DFL legislators announced a plan Thursday to keep offering state-subsidized health care to low-income adults, even though Gov. Pawlenty vetoed funding for it.
Coverage under General Assistance Medical Care is scheduled to end in less than three months. But the plan unveiled Thursday would provide a temporary extension of coverage for an estimated 35,000 enrollees.
Pawlenty cut funding for GAMC earlier this year as part of his solution to the state budget deficit. With the remaining funds expected to run out March 1, state officials are planning to switch current GAMC enrollees to the MinnesotaCare program, which is primarily funded through the state's Health Care Access Fund.
Sen. Linda Berglin, DFL-Minneapolis, who chairs the Senate Health and Human Services Budget Division, says the state can't afford that switch.
"The Health Care Access Fund doesn't have the money to do this," she said. "If we auto-enroll these people in MinnesotaCare, we're spending money we don't have."
Bergin and other Democrats are instead proposing a 16-month extension of GAMC funding, that they insist will use existing money and not increase taxes. Their plan relies largely on a Medicaid surcharge for hospitals and HMOs, reduced payments to doctors, clinics and hospitals and counties picking up 10 percent of the cost.
Berglin says the proposal would end eligibility for some people, including county jail inmates and pregnant women, who could get coverage under Medicaid.
"This is a proposal that is paid for. It is not an ideal proposal, but it puts real money into this program to continue it over the next 16 months," said Berglin.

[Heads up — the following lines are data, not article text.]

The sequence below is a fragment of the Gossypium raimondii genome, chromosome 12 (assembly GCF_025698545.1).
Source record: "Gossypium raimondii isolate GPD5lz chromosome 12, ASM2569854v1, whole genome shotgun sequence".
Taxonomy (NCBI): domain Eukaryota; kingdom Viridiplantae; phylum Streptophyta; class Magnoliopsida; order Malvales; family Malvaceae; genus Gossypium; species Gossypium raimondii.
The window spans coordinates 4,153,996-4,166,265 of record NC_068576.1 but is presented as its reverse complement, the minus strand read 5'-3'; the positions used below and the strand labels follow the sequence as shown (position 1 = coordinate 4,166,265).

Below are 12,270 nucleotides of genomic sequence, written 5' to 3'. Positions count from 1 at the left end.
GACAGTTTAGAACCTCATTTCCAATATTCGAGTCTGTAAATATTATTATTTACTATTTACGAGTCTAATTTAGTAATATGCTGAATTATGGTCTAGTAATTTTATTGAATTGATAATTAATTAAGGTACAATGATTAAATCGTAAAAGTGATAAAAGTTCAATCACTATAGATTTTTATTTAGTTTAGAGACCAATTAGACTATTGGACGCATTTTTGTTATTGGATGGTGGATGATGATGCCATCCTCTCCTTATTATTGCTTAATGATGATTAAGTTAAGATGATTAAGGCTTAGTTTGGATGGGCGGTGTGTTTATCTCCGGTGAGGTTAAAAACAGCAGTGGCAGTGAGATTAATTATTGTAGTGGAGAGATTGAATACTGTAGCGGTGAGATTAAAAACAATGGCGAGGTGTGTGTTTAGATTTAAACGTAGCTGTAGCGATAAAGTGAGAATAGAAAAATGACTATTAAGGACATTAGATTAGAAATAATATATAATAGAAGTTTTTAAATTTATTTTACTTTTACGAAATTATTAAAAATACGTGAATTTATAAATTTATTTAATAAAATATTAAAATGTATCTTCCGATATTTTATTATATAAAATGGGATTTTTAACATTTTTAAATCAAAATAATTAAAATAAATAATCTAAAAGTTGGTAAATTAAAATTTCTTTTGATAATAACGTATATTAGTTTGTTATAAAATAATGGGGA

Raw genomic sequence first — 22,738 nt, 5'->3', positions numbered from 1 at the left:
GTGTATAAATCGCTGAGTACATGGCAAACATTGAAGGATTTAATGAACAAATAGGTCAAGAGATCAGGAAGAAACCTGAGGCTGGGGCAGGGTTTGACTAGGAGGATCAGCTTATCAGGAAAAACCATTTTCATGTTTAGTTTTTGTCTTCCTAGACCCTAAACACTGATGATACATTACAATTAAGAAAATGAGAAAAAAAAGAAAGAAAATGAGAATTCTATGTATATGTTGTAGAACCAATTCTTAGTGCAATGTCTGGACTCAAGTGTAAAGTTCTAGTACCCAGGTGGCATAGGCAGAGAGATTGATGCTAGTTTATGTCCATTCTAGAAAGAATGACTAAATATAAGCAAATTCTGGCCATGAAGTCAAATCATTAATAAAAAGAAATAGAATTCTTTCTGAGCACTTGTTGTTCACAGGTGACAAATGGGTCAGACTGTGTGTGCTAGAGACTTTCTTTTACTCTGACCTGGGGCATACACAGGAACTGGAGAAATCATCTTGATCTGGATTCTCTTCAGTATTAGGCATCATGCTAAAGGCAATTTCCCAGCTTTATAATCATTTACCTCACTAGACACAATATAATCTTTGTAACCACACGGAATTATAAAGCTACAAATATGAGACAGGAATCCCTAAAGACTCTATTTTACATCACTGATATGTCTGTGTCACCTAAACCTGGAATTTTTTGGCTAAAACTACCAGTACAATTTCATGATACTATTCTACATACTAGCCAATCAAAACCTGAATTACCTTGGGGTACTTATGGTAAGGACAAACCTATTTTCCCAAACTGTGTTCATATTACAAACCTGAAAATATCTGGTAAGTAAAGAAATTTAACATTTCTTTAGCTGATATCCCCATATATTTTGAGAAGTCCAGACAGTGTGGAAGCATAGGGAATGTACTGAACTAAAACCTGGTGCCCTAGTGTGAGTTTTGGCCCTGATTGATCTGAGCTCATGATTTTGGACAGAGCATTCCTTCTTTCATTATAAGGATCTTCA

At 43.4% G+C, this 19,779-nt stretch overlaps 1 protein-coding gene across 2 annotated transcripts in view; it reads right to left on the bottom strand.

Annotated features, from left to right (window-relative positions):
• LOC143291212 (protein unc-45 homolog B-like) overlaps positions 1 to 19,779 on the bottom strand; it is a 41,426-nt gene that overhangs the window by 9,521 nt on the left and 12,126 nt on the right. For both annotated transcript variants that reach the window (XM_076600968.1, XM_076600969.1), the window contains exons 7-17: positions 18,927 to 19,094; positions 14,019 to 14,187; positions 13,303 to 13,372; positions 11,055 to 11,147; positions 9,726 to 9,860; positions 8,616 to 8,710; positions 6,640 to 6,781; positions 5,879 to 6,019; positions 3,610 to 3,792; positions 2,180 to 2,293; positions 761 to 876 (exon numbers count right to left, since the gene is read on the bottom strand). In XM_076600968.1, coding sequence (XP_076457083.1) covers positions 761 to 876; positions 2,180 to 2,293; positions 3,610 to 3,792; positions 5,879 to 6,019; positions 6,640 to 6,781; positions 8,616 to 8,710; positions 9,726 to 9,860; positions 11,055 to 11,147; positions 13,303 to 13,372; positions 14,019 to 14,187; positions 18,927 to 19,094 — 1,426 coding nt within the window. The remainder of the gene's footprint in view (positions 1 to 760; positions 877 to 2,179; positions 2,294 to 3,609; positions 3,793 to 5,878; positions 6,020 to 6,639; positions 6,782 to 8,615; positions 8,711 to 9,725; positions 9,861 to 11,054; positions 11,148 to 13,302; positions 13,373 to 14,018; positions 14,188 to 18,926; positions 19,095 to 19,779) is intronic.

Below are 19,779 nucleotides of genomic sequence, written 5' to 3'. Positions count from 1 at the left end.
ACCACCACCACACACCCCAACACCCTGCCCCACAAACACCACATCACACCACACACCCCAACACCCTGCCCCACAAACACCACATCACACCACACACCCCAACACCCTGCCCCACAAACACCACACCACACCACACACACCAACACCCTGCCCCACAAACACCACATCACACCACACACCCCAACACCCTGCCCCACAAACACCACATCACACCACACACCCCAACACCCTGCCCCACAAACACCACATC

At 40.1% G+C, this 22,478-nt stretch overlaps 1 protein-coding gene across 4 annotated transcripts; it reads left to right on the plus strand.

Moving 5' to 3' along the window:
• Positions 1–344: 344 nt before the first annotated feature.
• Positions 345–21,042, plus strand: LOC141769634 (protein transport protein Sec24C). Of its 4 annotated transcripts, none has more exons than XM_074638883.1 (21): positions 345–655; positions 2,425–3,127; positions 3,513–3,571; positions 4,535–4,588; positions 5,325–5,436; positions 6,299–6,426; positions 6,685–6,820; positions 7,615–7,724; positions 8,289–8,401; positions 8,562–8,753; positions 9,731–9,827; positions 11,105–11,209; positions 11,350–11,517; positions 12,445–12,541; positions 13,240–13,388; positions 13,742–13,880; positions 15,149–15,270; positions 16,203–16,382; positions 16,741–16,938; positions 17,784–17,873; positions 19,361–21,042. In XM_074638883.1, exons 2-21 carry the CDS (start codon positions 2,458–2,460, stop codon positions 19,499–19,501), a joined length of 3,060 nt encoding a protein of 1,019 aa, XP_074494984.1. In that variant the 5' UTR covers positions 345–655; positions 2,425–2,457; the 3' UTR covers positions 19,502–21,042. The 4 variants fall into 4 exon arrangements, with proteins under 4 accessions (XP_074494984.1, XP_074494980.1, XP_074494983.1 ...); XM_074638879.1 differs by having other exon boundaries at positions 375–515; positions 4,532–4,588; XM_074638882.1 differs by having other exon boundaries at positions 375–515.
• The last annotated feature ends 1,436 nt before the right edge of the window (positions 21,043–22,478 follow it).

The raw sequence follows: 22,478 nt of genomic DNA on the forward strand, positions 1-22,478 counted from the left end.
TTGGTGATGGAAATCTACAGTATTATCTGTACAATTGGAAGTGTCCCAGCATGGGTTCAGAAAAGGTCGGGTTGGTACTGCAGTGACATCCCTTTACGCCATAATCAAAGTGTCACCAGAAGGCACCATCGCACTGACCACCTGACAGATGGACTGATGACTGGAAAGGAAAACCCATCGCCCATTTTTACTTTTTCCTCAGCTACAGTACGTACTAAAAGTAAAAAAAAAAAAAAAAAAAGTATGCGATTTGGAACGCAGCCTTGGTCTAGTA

At a State Capitol news conference, DFL legislators tried to put a face on the problem by introducing Al Phenow, 60, a former construction worker from Osseo. Phenow said he faces an uncertain future, because he was counting on his GAMC coverage to pay for hip replacement and a new pacemaker.
"They say it would be turned over to MinnesotaCare, and they have a cap of like $10,000, I believe," said Phenow. "That wouldn't even pay for one of my surgeries. So, I guess I would be out of luck."
DFL legislators say their plan will serve as a bridge to the national health care reform they expect to see finalized in the coming months.
Rep. Tom Huntley, DFL-Duluth, chair of House Health Finance Division, said the GAMC plan follows the lead of federal legislation by creating what's known as Accountable Care Organizations.
"What this does is allows counties to become an Accountable Care Organization, which means we give them a fixed amount of money, hold them accountable for results, but let them figure the best way to spend it," said Huntley. "Hennepin County Medical Center is ready for that. They want to do that."
Huntley and Berglin say they think Pawlenty can support their plan, but the Republican governor wasn't opening his arms.
During a conference call from his trade mission in South America, Pawlenty said he wasn't sure the DFL plan was even financially viable. He was particularly concerned about the proposed Medicaid surcharge.
"We don't need to be, and shouldn't be, increasing taxes on health care and driving up those costs further," said Pawlenty. "They would argue that some or all of that gets reimbursed by the federal government. We need to look into that in much more detail."
Rep. Matt Dean, R-Dellwood, has some reservations as well. Dean said he wants to focus legislation on patients, not a program. He's also questioning the surcharge.
"It's not spread very thin, and hospitals are really hurting right now, so I'm a little concerned," said Dean. "I want to talk to hospitals and see how it's going to effect them. Also, will they have more uncompensated care as a result of this?"
Lawmakers will begin formal hearings on the DFL plan next week. The goal is to have a bipartisan agreement ready for passage in the opening week of the 2010 Legislative session, which begins Feb. 4. That's less than a month before funding for GAMC is set to expire.